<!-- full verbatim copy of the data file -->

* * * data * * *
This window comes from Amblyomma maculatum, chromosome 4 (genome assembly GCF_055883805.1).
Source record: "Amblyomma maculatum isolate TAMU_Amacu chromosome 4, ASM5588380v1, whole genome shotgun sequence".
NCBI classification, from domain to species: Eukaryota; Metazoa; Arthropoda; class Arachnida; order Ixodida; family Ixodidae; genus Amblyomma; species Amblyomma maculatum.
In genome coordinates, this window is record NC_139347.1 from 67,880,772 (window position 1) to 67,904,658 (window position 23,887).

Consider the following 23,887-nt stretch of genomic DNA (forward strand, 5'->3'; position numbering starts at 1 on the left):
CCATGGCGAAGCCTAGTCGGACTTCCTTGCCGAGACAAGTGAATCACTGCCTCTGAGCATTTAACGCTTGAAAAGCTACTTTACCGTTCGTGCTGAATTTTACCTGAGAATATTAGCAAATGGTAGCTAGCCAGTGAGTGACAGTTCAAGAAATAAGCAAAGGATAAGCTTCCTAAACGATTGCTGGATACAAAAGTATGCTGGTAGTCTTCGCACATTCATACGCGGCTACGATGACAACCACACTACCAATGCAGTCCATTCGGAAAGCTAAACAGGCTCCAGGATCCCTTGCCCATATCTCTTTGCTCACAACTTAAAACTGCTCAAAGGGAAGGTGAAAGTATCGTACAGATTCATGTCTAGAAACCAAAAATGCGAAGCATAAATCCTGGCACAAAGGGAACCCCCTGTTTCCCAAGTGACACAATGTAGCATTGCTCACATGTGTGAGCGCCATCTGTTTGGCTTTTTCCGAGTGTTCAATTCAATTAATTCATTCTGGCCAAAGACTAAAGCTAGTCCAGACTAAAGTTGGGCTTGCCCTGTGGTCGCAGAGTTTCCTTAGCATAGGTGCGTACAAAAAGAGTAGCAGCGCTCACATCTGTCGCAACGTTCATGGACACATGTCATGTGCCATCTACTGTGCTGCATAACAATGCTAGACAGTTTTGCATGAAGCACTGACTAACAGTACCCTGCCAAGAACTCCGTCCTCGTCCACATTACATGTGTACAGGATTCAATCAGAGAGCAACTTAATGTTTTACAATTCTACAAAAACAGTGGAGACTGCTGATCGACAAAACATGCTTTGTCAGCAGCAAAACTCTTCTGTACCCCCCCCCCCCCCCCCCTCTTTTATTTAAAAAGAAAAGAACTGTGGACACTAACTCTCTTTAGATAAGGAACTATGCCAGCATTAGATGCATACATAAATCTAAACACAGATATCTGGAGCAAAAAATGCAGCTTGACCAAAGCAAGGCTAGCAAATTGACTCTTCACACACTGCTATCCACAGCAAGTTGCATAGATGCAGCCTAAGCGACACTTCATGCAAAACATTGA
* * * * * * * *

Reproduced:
This window comes from Amblyomma maculatum, chromosome 4 (genome assembly GCF_055883805.1).
Source record: "Amblyomma maculatum isolate TAMU_Amacu chromosome 4, ASM5588380v1, whole genome shotgun sequence".
NCBI classification, from domain to species: Eukaryota; Metazoa; Arthropoda; class Arachnida; order Ixodida; family Ixodidae; genus Amblyomma; species Amblyomma maculatum.
In genome coordinates, this window is record NC_139347.1 from 67,880,772 (window position 1) to 67,904,658 (window position 23,887).

Consider the following 23,887-nt stretch of genomic DNA (forward strand, 5'->3'; position numbering starts at 1 on the left):
CCATGGCGAAGCCTAGTCGGACTTCCTTGCCGAGACAAGTGAATCACTGCCTCTGAGCATTTAACGCTTGAAAAGCTACTTTACCGTTCGTGCTGAATTTTACCTGAGAATATTAGCAAATGGTAGCTAGCCAGTGAGTGACAGTTCAAGAAATAAGCAAAGGATAAGCTTCCTAAACGATTGCTGGATACAAAAGTATGCTGGTAGTCTTCGCACATTCATACGCGGCTACGATGACAACCACACTACCAATGCAGTCCATTCGGAAAGCTAAACAGGCTCCAGGATCCCTTGCCCATATCTCTTTGCTCACAACTTAAAACTGCTCAAAGGGAAGGTGAAAGTATCGTACAGATTCATGTCTAGAAACCAAAAATGCGAAGCATAAATCCTGGCACAAAGGGAACCCCCTGTTTCCCAAGTGACACAATGTAGCATTGCTCACATGTGTGAGCGCCATCTGTTTGGCTTTTTCCGAGTGTTCAATTCAATTAATTCATTCTGGCCAAAGACTAAAGCTAGTCCAGACTAAAGTTGGGCTTGCCCTGTGGTCGCAGAGTTTCCTTAGCATAGGTGCGTACAAAAAGAGTAGCAGCGCTCACATCTGTCGCAACGTTCATGGACACATGTCATGTGCCATCTACTGTGCTGCATAACAATGCTAGACAGTTTTGCATGAAGCACTGACTAACAGTACCCTGCCAAGAACTCCGTCCTCGTCCACATTACATGTGTACAGGATTCAATCAGAGAGCAACTTAATGTTTTACAATTCTACAAAAACAGTGGAGACTGCTGATCGACAAAACATGCTTTGTCAGCAGCAAAACTCTTCTGTACCCCCCCCCCCCCCCCCCTCTTTTATTTAAAAAGAAAAGAACTGTGGACACTAACTCTCTTTAGATAAGGAACTATGCCAGCATTAGATGCATACATAAATCTAAACACAGATATCTGGAGCAAAAAATGCAGCTTGACCAAAGCAAGGCTAGCAAATTGACTCTTCACACACTGCTATCCACAGCAAGTTGCATAGATGCAGCCTAAGCGACACTTCATGCAAAACATTGA